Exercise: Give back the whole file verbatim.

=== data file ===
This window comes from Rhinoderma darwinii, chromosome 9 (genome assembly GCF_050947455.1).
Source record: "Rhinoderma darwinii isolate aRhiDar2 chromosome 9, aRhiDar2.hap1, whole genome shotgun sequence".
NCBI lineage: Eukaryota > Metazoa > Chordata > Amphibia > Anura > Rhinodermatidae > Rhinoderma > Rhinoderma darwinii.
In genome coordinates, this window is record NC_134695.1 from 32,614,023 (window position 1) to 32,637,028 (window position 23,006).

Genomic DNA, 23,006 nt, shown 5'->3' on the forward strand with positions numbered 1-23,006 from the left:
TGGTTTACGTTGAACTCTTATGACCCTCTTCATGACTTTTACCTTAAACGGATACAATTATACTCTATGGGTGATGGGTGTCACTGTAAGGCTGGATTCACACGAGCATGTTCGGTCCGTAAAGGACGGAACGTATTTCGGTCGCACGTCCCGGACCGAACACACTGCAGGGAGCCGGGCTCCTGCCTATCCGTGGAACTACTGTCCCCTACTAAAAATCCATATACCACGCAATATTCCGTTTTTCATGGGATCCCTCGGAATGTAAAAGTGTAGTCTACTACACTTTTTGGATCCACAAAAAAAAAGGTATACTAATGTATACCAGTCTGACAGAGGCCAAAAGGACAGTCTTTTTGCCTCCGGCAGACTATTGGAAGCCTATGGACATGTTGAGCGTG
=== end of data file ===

This window comes from Rhinoderma darwinii, chromosome 9 (genome assembly GCF_050947455.1).
Source record: "Rhinoderma darwinii isolate aRhiDar2 chromosome 9, aRhiDar2.hap1, whole genome shotgun sequence".
NCBI lineage: Eukaryota > Metazoa > Chordata > Amphibia > Anura > Rhinodermatidae > Rhinoderma > Rhinoderma darwinii.
In genome coordinates, this window is record NC_134695.1 from 32,614,023 (window position 1) to 32,637,028 (window position 23,006).

Genomic DNA, 23,006 nt, shown 5'->3' on the forward strand with positions numbered 1-23,006 from the left:
TGGTTTACGTTGAACTCTTATGACCCTCTTCATGACTTTTACCTTAAACGGATACAATTATACTCTATGGGTGATGGGTGTCACTGTAAGGCTGGATTCACACGAGCATGTTCGGTCCGTAAAGGACGGAACGTATTTCGGTCGCACGTCCCGGACCGAACACACTGCAGGGAGCCGGGCTCCTGCCTATCCGTGGAACTACTGTCCCCTACTAAAAATCCATATACCACGCAATATTCCGTTTTTCATGGGATCCCTCGGAATGTAAAAGTGTAGTCTACTACACTTTTTGGATCCACAAAAAAAAAGGTATACTAATGTATACCAGTCTGACAGAGGCCAAAAGGACAGTCTTTTTGCCTCCGGCAGACTATTGGAAGCCTATGGACATGTTGAGCGTG